I think Storyteller would’ve definitely benefited from a hint system. When one was stuck on a puzzle, the process to solve it became a combination of trial and error… or looking up the answer online. This usually leads to the realisation that the answer was right there in front of me the whole time through no fault of the game. I think a hint system could be a good way for the game to guide the player when certain levels do get tricky or seem impossible. I feel that should be fairly standard in a game like Storyteller that is asking the player to find the specific storyline for the page.
Storyteller is quite a modest experience that could be played in one sitting if you don’t find yourself stuck on one of the page’s puzzles. Players are still able to move chapters and play levels out of order. That moderation I think adds to the appeal of Storyteller and makes it a savoured and enjoyable experience. While I did find myself replaying some levels, the replayability isn’t quite so great when you realise how specific some of the page answers are.
In the game’s final chapter, players have control of a whopping 8 panels after starting out with a mere 3 and the challenge to wrangle more complex plots. The logic engine in the game is quite unilateral which while straightforward, also minimises the diversity in solutions available to the player. I’m the first to admit that I’d try everything even on a whim just to see how the characters react when the rules aren’t obeyed. Honestly, in the bigger levels, things felt even more rigid and that ability to find other solutions wasn’t that viable past the established individual page challenges. I feel this works against the game and what it’s selling itself as. It’s called Storyteller, and yet the stories you tell are basically puzzles waiting for their specific solution.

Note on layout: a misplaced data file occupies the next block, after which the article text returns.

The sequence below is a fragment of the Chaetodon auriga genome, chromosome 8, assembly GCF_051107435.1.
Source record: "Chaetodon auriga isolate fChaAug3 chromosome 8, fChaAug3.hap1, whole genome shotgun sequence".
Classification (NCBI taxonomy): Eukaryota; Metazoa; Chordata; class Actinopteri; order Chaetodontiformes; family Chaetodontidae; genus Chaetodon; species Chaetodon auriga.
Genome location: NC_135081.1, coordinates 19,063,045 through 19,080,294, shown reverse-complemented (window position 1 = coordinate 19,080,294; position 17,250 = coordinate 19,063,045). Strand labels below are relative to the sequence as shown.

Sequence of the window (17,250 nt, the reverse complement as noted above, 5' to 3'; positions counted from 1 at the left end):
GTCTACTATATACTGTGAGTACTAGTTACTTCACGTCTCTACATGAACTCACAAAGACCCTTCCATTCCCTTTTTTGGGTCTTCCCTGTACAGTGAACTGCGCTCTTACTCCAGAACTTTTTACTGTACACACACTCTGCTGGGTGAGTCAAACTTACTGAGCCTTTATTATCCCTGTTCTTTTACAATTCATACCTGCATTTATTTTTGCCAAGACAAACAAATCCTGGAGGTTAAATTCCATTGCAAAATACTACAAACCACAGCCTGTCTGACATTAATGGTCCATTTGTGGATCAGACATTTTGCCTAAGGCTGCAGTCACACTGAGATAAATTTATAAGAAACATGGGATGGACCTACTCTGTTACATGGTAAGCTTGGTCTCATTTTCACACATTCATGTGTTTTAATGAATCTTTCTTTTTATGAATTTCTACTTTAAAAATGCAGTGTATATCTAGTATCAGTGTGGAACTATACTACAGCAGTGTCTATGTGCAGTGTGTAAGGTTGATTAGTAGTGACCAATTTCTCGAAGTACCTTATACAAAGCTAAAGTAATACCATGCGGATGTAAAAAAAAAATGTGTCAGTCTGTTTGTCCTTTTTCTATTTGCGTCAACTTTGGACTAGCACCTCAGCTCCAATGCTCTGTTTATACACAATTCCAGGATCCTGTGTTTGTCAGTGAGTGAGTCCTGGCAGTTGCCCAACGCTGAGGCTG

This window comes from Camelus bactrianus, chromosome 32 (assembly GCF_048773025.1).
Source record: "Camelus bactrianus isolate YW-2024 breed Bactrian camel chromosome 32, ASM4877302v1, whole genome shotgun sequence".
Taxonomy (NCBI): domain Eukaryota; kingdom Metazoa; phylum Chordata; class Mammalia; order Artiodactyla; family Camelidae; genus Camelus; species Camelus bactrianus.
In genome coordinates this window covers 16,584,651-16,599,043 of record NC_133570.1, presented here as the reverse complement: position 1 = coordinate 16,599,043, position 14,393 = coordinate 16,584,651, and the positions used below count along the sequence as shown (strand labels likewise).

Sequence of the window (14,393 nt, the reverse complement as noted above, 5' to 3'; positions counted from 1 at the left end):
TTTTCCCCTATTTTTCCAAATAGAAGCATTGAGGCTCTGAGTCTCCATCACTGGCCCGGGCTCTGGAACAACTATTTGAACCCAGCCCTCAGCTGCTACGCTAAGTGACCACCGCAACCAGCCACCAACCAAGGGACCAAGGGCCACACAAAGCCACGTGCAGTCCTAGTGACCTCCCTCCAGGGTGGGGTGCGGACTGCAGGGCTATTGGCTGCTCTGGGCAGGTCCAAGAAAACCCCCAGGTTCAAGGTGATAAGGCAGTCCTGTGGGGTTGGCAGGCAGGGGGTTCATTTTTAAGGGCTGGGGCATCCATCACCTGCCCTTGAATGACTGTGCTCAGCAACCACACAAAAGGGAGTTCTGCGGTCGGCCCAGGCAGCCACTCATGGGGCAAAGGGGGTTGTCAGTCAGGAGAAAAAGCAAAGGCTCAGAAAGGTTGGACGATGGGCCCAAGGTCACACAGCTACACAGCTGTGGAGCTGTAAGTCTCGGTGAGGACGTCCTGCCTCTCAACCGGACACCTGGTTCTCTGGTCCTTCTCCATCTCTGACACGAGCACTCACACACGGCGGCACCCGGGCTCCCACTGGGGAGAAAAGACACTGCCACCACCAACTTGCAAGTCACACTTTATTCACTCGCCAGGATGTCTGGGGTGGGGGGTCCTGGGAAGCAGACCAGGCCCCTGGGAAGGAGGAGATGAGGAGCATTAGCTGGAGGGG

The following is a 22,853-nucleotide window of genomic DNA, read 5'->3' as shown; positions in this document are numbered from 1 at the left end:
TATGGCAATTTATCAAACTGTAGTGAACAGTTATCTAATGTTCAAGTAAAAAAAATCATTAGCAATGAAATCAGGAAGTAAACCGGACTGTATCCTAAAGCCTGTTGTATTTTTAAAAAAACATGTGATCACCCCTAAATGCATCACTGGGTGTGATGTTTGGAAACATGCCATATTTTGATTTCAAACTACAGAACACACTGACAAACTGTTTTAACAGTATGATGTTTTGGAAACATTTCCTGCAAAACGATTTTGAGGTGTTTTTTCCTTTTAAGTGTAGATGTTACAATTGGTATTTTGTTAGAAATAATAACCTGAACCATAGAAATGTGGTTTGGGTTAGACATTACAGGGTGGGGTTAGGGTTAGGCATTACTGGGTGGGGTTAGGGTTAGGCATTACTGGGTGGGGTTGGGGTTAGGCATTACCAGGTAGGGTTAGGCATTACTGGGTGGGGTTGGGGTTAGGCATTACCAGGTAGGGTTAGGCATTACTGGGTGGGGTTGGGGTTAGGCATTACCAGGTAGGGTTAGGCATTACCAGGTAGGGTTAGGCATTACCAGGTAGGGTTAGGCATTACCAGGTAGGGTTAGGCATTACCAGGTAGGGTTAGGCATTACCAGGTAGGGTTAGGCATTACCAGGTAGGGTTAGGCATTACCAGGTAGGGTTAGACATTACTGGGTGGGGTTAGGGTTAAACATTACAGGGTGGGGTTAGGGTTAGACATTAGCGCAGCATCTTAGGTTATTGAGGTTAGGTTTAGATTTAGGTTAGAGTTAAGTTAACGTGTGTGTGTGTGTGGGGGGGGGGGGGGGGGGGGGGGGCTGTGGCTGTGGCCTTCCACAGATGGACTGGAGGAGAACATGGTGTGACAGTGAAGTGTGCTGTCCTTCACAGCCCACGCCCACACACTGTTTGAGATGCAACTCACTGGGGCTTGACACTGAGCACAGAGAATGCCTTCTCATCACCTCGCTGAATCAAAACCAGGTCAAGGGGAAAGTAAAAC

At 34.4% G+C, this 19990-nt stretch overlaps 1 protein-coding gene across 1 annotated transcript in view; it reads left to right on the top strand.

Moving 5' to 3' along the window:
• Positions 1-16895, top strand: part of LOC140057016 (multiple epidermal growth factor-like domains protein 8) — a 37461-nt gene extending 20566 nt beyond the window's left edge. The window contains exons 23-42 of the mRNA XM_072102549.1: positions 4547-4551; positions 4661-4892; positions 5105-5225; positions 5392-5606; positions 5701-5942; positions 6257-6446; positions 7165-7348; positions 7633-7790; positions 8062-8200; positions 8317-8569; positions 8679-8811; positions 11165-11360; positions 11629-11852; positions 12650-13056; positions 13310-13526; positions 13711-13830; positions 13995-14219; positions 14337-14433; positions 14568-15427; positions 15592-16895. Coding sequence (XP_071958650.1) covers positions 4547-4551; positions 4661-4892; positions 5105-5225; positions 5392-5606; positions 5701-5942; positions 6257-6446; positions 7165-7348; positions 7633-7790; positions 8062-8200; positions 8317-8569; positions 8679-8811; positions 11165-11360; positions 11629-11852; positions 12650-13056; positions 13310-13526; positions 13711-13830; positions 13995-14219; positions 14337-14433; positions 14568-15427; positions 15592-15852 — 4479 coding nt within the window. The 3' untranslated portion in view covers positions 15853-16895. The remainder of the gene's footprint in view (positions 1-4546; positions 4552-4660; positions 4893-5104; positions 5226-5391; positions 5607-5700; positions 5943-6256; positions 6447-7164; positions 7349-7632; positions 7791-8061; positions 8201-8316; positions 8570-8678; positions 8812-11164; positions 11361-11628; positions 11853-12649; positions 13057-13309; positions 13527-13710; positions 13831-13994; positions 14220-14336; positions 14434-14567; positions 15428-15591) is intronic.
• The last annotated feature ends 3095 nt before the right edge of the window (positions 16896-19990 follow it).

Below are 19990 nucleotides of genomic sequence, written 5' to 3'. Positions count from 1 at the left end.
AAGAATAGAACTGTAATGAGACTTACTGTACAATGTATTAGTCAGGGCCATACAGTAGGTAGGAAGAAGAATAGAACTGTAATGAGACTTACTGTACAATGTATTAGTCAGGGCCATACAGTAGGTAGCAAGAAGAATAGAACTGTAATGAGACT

Storyteller is a fun puzzle game that means well but definitely has room to grow into its own. Its art style feels tactile and functions well with touchscreen and controller play. As a puzzle game, it fits the brief as a conceptual logic game that begs the player to take over the storytelling and find the solution. Most of the puzzles require no outside aid but the occasional page might stump you for a good while. The game knows the player wants total control of the narratives and yet the logic becomes its biggest drawback when replayability is considered.
- Drawn art style feels tactile and suits the magical storybook vibe of the game
- The game feels like it is just the right length
- Touchscreen and controllers feel optimised to the Switch
- Replayability is quite rigid and doesnt encourage other solutions often
- No hint system
Storyteller makes the player a would-be narrator, with a focus on finding the correct story under the guise of narrative independence. It’s a polished experience that’s very interactive and easy to pick up. The levels pad the game’s length out nicely to create an experience that can be played in a single sitting if you don’t get stuck. It’s just a shame the replayability suffers when the player realises there isn’t room for agency in a prewritten story.